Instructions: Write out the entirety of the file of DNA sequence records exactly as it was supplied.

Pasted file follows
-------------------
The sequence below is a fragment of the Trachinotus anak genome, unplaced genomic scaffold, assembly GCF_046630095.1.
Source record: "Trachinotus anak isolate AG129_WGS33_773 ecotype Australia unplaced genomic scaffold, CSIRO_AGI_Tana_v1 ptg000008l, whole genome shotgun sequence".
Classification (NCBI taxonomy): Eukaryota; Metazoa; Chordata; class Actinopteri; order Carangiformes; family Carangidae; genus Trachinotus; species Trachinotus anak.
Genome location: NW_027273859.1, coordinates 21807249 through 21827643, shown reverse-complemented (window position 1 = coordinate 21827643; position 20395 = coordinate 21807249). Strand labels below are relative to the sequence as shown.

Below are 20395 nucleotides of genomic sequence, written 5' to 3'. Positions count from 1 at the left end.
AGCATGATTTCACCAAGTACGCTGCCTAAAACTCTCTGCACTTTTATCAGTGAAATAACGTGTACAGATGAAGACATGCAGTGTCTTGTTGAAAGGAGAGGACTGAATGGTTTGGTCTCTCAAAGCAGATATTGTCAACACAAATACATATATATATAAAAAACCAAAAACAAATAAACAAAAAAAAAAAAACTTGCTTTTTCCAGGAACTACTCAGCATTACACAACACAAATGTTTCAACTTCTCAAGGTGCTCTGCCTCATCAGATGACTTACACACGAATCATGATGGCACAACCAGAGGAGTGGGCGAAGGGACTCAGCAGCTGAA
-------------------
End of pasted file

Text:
The sequence below is a fragment of the Trachinotus anak genome, unplaced genomic scaffold, assembly GCF_046630095.1.
Source record: "Trachinotus anak isolate AG129_WGS33_773 ecotype Australia unplaced genomic scaffold, CSIRO_AGI_Tana_v1 ptg000008l, whole genome shotgun sequence".
Classification (NCBI taxonomy): Eukaryota; Metazoa; Chordata; class Actinopteri; order Carangiformes; family Carangidae; genus Trachinotus; species Trachinotus anak.
Genome location: NW_027273859.1, coordinates 21807249 through 21827643, shown reverse-complemented (window position 1 = coordinate 21827643; position 20395 = coordinate 21807249). Strand labels below are relative to the sequence as shown.

Below are 20395 nucleotides of genomic sequence, written 5' to 3'. Positions count from 1 at the left end.
AGCATGATTTCACCAAGTACGCTGCCTAAAACTCTCTGCACTTTTATCAGTGAAATAACGTGTACAGATGAAGACATGCAGTGTCTTGTTGAAAGGAGAGGACTGAATGGTTTGGTCTCTCAAAGCAGATATTGTCAACACAAATACATATATATATAAAAAACCAAAAACAAATAAACAAAAAAAAAAAAACTTGCTTTTTCCAGGAACTACTCAGCATTACACAACACAAATGTTTCAACTTCTCAAGGTGCTCTGCCTCATCAGATGACTTACACACGAATCATGATGGCACAACCAGAGGAGTGGGCGAAGGGACTCAGCAGCTGAA